To celebrate 10 years of The Multi-Sensory Art Project, a group of students from Silverwood School came for a sensory story and workshop in Clanger Woods, Wiltshire
Rebecca Churchill, founder of the Multi-Sensory Art Project
We knew that saying “let’s take everyone to the woods” wouldn’t be as simple as the sentence implies. Over the last ten years, The Multi-Sensory Art Project has taught us that we have to jump insurmountable hurdles to make access to high quality arts events possible for young people with Profound and Multiple Learning Difficulties (PMLD). These challenges have made us all the more passionate and determined to create such opportunities for those who would otherwise not be able to encounter them, and this article details the challenges and joys of making this a reality.
The Multi-Sensory Art Project celebrates its tenth consecutive year in 2022. Over the years a small, creative team have designed and made art installations and immersive experiences to bring modern and contemporary art to those least likely to access it. All these sessions throughout the decade have been inspired by the world-class sculpture exhibited at the New Art Centre, Roche Court Sculpture Park and supported by the Roche Court Educational Trust.
Following two years of digital iterations due to lockdown and our own research into the theme ‘Super Nature’, we knew it made sense to celebrate with a visit to the woods. Proven research tells us that there are overwhelmingly positive health benefits of seeing green, hearing birdsong, smelling pine, and touching natural objects. Early on in the planning process we had a conversation with the Woodland Trust, who were enthusiastic at being involved with the project. It was quickly decided upon that the visit would take place at Clanger Woods, an ancient woodland and SSSI owned by the Woodland Trust, due to its close proximity to the school. The group who came to Clanger Woods were a class of students all of whom have PMLD. Due to medical and other barriers, all of these young people travel very little, and none had taken part in an outdoor arts event such as this.
The privilege of access means that if I wish to go to the woods, I dress appropriately and find a way to transport me there instantly. However, to bring Owls Class to the woods was over a years’ undertaking. The first steps were to fundraise to make the project a reality, make sure we had the right equipment, transportation, team of people, expertise and creative content to deliver a multi-sensory trip to the woods. We liaised with the Woodland Trust, and had extensive discussions to ensure a rewarding experience for all. Much paperwork, medical considerations, emergency procedures and risk assessments were completed to enable a morning at the woods; a much more laboured production than perhaps an average visit to the woods might entail!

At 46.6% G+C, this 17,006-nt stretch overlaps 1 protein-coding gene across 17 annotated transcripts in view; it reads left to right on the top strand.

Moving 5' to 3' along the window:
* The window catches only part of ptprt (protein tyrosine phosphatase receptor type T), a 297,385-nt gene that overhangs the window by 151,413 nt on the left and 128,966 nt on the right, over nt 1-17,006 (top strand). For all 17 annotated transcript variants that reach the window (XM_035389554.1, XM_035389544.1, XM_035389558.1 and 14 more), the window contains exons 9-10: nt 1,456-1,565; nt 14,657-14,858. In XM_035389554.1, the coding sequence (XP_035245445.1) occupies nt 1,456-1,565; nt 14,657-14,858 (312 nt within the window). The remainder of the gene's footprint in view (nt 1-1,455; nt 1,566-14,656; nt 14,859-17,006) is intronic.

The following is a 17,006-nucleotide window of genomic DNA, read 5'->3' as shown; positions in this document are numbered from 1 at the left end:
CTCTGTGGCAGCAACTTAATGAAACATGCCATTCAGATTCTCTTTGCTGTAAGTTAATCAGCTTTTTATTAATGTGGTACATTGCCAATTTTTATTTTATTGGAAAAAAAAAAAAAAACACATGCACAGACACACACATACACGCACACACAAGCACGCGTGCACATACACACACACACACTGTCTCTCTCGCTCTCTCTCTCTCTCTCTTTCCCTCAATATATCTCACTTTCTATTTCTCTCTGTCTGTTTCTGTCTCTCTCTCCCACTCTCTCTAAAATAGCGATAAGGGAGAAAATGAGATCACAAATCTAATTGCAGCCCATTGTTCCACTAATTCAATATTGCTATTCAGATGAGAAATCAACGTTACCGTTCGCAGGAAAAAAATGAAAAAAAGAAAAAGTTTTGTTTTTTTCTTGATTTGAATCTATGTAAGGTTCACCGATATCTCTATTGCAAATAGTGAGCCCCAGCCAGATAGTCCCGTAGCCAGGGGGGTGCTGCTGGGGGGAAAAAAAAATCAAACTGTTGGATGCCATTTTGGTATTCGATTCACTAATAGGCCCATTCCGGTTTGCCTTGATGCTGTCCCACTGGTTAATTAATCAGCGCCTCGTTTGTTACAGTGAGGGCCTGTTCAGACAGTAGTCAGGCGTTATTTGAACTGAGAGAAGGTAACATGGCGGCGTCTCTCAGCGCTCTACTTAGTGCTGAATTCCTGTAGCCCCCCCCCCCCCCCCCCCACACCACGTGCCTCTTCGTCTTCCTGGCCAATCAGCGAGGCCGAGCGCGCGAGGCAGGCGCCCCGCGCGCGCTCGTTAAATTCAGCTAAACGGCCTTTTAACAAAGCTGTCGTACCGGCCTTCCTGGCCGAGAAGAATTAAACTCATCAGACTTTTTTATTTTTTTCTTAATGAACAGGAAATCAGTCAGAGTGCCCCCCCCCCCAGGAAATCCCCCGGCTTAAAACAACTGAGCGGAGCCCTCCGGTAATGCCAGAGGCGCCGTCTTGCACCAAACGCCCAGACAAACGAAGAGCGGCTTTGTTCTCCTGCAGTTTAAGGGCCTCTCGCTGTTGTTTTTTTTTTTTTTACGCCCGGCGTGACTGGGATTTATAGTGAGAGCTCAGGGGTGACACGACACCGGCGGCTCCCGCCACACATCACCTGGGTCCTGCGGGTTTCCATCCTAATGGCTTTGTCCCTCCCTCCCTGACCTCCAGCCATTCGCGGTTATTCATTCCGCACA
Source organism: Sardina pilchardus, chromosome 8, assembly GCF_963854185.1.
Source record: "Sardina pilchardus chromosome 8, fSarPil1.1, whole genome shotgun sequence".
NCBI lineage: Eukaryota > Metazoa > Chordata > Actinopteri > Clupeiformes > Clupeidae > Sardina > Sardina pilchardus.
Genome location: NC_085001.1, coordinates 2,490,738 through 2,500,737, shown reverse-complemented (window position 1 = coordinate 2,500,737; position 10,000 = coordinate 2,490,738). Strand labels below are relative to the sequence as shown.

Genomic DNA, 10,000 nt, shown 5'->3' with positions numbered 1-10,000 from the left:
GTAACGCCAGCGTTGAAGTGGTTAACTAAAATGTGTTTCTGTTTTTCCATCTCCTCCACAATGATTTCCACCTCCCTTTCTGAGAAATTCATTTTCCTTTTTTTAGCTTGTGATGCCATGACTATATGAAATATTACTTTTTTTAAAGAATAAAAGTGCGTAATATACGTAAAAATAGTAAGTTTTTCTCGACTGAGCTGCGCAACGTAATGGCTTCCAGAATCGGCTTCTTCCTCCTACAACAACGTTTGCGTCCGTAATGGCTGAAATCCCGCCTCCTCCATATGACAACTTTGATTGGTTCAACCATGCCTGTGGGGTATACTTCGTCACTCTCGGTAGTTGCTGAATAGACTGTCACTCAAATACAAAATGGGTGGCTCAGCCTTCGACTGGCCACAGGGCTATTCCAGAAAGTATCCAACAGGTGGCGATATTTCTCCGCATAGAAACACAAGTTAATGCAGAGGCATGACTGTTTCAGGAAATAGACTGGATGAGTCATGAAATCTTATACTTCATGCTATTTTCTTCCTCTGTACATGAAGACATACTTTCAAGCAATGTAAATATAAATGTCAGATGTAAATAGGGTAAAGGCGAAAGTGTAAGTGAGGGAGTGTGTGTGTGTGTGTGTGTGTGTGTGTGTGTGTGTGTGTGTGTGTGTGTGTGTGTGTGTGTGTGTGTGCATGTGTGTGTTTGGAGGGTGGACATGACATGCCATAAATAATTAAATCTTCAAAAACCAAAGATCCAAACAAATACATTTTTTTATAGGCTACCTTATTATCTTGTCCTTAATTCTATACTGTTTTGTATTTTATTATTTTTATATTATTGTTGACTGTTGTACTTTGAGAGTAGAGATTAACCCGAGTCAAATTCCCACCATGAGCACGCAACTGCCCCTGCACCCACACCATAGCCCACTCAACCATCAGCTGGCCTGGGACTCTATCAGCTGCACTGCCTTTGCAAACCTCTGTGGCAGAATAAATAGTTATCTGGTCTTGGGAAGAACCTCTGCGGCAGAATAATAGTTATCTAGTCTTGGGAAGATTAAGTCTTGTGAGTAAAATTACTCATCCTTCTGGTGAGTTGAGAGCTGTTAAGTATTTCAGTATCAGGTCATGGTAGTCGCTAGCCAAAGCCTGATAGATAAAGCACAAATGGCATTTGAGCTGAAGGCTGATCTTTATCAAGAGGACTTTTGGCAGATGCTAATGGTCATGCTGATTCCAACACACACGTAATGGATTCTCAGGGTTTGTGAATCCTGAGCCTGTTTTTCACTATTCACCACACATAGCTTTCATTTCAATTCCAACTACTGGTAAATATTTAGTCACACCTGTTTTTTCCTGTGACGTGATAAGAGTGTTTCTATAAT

Janine Dutton, PMLD teacher at Silverwood school identified the impact of this experience for the young people and their support workers alike: “We don’t get a chance to come to this kind of environment very often, it’s not very easy for us to do. So, it’s just lovely to have so much support to enable us to get the best out of being here…It would just be great to be able to come out more often’.
Project founder Rebecca Churchill and lead artist Emma Kerr led everyone through props, music, and a multi-sensory story to learn about plants and trees in the forest and what they need to grow. The morning offered the opportunity for a beautiful collaboration, as everyone experienced the woodland through new means. By leaning into a multi-sensory interpretation of the world, our trip to the woods allowed us all to feel the magic of this immersive environment and a unique exchange between all who visited. As Sam Hamer from the Woodland Trust identified: “It’s lovely to see the habitat and the woodland used in such a wonderful, imaginative and productive way”.
Editor notes: To watch a short film of the Multi-sensory Art project visit to Clanger woods, please visit this link.
The Multi-Sensory Art Project (MSAP) is a collaboration between The Roche Court Educational Trust, specialist artist-educators and local SEND schools and settings, including Silverwood School, Exeter House, Hill House and Ringwood Sheiling to provide creative, sensory experiences for children and young people with profound and multiple learning disabilities. There is a growing number of creative, multi-sensory activities, online digital resources, activities and films, which are beneficial and available to all as a living legacy of the project.
The Roche Court Educational Trust is an independent charity based at the beautiful New Art Centre, Roche Court Sculpture Park near Salisbury in Wiltshire. We run a full programme of activities for teachers, children, young people, and specialist groups to develop confidence and skills by looking, thinking and speaking about art.
The New Art Centre is a sculpture park and gallery set in over sixty acres of parkland in the Wiltshire countryside. We specialise in 20th and 21st-century works of art that are on view both in the park and in our prize-winning contemporary indoor spaces. We have long standing relationships with the artists that we show, many of which stretch back over the past six decades. All works are for sale.
The Woodland Trust is the largest woodland conservation charity in the UK. It has over 500,000 supporters. It wants to see a UK rich in native woods and trees for people and wildlife. Established in 1972, the Woodland Trust now has over 1,200 sites in its care covering approximately 29,000 hectares. Access to its woods is free so everyone can benefit from woods and trees.